- Buy Cheap Geometric CAMWorks 2014 64-bit
- Buy Cheap FL Studio 8 XXL
- Buy OEM Vemedio Snowtape 2 MAC
- Download Arobas Music Guitar Pro 5 MAC
- Buy Ashampoo Powerup 3 (en)
- 99.95$ Apple Final Cut Pro X MAC cheap oem
- 239.95$ Autodesk AutoCAD 2010 cheap oem
- Buy Photoshop CS3 for Screen Printers (en)
- Buy Roxio Copy & Convert 3 (en)
- Buy Autodesk Infrastructure Design Suite Ultimate 2014 (32-bit & 64-bit) (en)
- Discount - Microsoft Visual Studio LightSwitch 2011
- Buy Cheap Autodesk 3Ds Max 2010
|GOP Gubernatorial Hopefuls Sound Off in Debate|
|Commentary/Politics - Iowa Politics|
|Tuesday, 28 May 2002 18:00|
In a televised debate on Saturday, May 25, at St. Ambrose University’s Galvin Fine Arts Center, the three Republican candidates for Iowa governor took plenty of shots at incumbent Tom Vilsack, but they frequently failed to establish specifics on their own agendas.
Only Doug Gross, a chief of staff for former Governor Terry Branstad, consistently took positions on questions asked by the three panelists (which included me).
Gross (of Des Moines), Iowa state Representative Steve Sukup (of Dougherty), and businessman Bob Vander Plaats (of Sioux City) will face off in the June 4 primary.
Much of the discussion in the early part of the debate concerned the state budget, which faces deficits of more than $200 million in both the current and the next fiscal year. While the legislature tapped into a variety of funds to bridge the budget gap this year, it’s estimated that the state will begin its 2004 fiscal year with a deficit of nearly $1 billion.
All three candidates faulted Vilsack’s handling of the budget – saying that his spendthrift ways took the state from a surplus of nearly $1 billion to the current deficit – but only Gross offered an answer when asked three specific departments he’d cut and three areas of state spending he’d protect beyond what’s already been done or proposed.
Gross said he’d freeze public-employee salaries, cut Medicaid (which is severely over-budget), and institute “rolling sunsets” of all state agencies that would force departments to justify their existences and their budgets. He said he’d protect education, public-safety, and economic-development funding under any circumstances.
Vander Plaats said he’d cut the Department of Human Services (DHS) and protect education and “services to our most vulnerable,” but he didn’t go beyond that. When Gross asked him the same question later, Vander Plaats remained vague, repeating cutting DHS and saying he would reorganize state employees and implement a “complete systems change.”
Sukup was more specific but still didn’t fully answer the question. He said he’d protect education and cut DHS. He also said he’d create a Program Elimination Commission to look at all state spending. The commission would have seven members, and its recommendations would have to be voted on by the legislature without amendment.
Vander Plaats differentiated himself from his opponents by saying that he doesn’t have the baggage they do, and he sounded a refrain on leadership. “I believe everything rises and falls on leadership,” he said.
Vander Plaats said Sukup doesn’t have results to show for his eight years in the legislature. “You’ve been in the legislature for eight years,” he said. “Now all of a sudden it’s important to say, ‘Now let’s reduce our taxes on our senior citizens.’ What happened in the eight years you were in the legislature?”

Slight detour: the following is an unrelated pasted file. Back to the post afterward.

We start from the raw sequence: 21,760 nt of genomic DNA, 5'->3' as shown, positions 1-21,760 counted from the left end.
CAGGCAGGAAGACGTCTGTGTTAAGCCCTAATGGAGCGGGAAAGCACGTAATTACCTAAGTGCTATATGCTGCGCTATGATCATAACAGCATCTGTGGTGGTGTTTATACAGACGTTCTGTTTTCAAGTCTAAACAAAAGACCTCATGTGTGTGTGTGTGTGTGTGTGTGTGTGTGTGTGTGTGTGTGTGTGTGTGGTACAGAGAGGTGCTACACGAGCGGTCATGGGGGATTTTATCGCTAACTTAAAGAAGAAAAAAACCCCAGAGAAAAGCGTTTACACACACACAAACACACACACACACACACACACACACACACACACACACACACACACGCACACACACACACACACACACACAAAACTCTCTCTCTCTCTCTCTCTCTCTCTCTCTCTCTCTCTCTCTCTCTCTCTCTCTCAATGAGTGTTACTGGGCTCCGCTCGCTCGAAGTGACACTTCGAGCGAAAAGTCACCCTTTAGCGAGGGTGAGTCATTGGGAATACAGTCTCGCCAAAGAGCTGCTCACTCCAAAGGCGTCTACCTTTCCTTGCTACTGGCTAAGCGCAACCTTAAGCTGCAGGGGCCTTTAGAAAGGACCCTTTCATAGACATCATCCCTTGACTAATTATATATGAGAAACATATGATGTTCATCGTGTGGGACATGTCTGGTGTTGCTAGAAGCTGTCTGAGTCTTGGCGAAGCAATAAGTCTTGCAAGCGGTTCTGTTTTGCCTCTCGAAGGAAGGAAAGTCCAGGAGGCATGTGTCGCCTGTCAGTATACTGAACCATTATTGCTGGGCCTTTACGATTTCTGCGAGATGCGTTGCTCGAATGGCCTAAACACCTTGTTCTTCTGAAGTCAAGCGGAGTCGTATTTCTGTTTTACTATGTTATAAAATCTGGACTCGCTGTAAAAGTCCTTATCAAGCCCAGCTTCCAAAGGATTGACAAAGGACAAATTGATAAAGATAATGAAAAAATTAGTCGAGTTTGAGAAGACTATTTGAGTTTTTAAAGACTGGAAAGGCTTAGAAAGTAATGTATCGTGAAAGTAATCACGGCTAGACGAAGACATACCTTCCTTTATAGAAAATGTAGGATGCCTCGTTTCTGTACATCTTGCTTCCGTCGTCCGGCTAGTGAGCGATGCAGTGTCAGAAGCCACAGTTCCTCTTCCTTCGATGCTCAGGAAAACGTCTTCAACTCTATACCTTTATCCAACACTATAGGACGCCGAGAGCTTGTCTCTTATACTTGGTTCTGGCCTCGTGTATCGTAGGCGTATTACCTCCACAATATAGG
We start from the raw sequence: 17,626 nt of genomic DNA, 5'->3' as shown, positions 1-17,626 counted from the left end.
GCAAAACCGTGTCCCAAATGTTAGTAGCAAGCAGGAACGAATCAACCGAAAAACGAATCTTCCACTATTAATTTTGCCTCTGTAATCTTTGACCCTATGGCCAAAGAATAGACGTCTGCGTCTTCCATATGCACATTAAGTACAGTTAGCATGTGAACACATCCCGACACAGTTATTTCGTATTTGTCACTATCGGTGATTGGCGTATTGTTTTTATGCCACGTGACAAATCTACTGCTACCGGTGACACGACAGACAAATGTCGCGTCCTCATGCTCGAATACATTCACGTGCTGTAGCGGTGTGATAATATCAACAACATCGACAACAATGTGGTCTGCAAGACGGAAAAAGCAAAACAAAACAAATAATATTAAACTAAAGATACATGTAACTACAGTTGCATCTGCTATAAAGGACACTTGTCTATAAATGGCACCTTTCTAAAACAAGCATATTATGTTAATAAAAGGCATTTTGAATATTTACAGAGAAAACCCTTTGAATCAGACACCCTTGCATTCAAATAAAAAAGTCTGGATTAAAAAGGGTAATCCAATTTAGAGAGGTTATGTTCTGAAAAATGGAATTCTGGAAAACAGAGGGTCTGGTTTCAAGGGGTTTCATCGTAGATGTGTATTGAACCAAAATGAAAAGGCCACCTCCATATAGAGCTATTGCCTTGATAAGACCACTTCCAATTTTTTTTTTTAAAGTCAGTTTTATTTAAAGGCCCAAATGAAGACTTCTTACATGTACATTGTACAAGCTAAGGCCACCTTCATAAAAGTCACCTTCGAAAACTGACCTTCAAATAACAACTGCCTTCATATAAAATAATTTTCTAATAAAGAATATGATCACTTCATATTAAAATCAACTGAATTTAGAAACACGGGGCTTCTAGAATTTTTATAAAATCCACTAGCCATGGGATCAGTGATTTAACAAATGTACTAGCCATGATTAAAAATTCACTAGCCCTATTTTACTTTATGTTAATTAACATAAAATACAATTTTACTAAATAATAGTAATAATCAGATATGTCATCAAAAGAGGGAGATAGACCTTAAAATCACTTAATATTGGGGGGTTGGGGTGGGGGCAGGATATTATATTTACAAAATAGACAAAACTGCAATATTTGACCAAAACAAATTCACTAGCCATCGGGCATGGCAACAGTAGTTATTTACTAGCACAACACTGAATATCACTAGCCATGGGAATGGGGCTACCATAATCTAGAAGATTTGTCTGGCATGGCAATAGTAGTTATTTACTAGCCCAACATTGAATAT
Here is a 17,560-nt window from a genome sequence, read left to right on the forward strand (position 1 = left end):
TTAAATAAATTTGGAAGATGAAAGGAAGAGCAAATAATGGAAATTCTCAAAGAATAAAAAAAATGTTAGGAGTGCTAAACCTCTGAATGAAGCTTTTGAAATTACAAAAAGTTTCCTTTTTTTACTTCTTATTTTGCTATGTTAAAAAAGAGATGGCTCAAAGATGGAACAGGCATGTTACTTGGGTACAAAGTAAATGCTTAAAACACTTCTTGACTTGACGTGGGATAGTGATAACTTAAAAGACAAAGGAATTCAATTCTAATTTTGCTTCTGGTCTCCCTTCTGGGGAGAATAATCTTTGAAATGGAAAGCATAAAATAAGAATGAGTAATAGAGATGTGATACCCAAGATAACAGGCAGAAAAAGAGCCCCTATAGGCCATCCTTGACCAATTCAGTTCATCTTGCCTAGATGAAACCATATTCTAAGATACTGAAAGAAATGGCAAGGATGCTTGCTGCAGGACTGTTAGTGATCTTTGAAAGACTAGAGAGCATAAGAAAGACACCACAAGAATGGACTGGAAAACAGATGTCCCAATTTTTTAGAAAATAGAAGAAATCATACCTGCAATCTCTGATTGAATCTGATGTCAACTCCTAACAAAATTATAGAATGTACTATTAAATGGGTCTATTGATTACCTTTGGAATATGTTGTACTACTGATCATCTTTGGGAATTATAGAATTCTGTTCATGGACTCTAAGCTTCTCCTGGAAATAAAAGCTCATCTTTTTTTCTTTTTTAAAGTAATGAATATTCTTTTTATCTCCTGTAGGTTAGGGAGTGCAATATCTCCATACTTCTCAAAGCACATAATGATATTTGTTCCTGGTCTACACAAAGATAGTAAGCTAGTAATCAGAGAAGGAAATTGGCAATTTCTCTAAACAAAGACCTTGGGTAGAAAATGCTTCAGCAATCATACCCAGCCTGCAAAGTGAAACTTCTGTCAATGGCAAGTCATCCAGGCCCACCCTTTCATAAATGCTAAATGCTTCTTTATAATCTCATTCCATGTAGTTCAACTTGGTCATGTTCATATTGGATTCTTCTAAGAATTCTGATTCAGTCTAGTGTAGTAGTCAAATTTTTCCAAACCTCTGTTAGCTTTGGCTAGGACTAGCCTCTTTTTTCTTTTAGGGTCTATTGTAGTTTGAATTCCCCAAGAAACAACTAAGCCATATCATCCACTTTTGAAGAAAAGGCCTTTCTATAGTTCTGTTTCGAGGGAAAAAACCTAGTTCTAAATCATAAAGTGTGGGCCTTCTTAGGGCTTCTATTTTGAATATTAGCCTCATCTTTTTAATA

Vander Plaats also criticized Gross, an attorney, for representing corporate hog facilities. “I believe I’m the only candidate who can win against Tom Vilsack,” he said. Yet Vander Plaats, who calls his leadership record “exemplary,” doesn’t mention that he doesn’t have a public-sector history to pick apart.
On education, although the candidates each invoked local control, they offered different platforms.
“We’ve separated the funding streams at the state level back to local school districts,” Vander Plaats said. “We need to reimburse on a per-student-served basis and let the local leaders reach the expectations for the children.”
Sukup suggested statewide reading programs and reading goals, while Gross said the state shouldn’t be telling school districts what to do. He said the state should require that school districts adopt measurable goals for their improvement plans, and the state should ensure those are being met. “The state’s responsibility is to fund and examine, but not to dictate,” he said.
On taxes and economic development, Sukup suggested that Iowa cut its capital-gains-tax rate and said the state should focus on small business.
Gross said the state should reduce taxes and regulation on the biotechnology industry to create a higher-wage job climate. He also supported research-and-development and investment tax credits, and allowing businesses to carry net-operating losses for a longer period of time.
Vander Plaats advocated a “competitive tax structure” and said the state shouldn’t be deciding which types of businesses it wants to attract.
All three candidates supporting reforming the Department of Human Services. Vander Plaats and Sukup said they would support removing Director Jessie Rasmussen. Vander Plaats also recommended a public-private partnership to reform the agency. Sukup and Gross, on the other hand, voiced their support for a measure that would trigger an on-site evaluation by DHS whenever a live-in partner moves in with a family.
Bob Vander Plaats’ campaign Web site is located at (http://www.vanderplaats.net).
Steve Sukup’s campaign Web site can be found at (http://www.stevesukup.com).
Doug Gross’ Web site is located at (http://www.douggross.com).
Tags See All Tags